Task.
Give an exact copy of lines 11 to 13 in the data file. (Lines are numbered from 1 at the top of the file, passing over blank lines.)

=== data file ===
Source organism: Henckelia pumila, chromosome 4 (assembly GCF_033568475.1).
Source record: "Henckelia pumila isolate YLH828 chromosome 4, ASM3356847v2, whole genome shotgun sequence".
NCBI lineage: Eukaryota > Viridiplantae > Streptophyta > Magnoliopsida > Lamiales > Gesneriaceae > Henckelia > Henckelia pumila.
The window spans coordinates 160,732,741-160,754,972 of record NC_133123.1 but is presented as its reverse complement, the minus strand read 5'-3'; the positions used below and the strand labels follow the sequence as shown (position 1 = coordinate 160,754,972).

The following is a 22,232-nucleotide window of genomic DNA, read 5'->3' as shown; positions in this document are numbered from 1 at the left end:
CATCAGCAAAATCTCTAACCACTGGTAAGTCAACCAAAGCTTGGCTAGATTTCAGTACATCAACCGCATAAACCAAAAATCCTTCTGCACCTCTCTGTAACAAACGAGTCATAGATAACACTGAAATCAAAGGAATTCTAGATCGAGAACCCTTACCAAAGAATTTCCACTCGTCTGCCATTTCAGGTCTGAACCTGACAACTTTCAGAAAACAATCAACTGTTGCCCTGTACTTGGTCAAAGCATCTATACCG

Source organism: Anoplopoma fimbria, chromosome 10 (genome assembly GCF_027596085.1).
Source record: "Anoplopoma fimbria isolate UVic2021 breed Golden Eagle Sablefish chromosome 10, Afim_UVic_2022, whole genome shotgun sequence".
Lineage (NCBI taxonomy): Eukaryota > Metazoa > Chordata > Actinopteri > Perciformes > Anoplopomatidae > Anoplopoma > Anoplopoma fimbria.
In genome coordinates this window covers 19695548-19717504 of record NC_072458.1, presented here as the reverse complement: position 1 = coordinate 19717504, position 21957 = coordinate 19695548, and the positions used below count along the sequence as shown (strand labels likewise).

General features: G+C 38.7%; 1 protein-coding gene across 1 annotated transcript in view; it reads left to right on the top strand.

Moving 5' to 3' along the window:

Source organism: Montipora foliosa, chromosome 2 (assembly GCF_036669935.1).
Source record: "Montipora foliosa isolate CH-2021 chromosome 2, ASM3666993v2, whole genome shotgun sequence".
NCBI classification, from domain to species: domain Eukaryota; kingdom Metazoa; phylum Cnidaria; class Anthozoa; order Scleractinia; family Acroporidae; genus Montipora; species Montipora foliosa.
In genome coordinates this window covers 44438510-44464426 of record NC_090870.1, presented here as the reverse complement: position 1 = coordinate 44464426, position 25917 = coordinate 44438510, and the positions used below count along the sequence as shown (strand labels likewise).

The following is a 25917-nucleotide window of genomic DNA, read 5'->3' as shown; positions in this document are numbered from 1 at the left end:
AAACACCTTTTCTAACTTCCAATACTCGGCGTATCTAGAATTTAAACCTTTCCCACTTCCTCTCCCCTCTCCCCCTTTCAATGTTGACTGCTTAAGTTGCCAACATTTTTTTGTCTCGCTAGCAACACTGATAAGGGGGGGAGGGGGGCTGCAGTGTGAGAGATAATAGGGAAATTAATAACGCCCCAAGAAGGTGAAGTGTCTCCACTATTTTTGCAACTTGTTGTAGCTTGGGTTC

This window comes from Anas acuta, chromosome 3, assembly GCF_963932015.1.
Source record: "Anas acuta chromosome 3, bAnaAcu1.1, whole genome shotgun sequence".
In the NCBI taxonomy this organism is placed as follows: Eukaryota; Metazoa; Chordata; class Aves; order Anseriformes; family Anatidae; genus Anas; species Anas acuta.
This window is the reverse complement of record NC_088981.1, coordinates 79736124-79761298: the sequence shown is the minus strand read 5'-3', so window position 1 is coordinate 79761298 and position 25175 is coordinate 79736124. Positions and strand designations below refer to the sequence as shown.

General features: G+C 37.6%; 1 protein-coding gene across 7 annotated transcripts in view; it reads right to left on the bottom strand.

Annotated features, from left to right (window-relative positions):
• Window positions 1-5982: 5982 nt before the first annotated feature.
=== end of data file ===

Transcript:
General features: G+C 38.7%; 1 protein-coding gene across 1 annotated transcript in view; it reads left to right on the top strand.

Moving 5' to 3' along the window:

Source organism: Montipora foliosa, chromosome 2 (assembly GCF_036669935.1).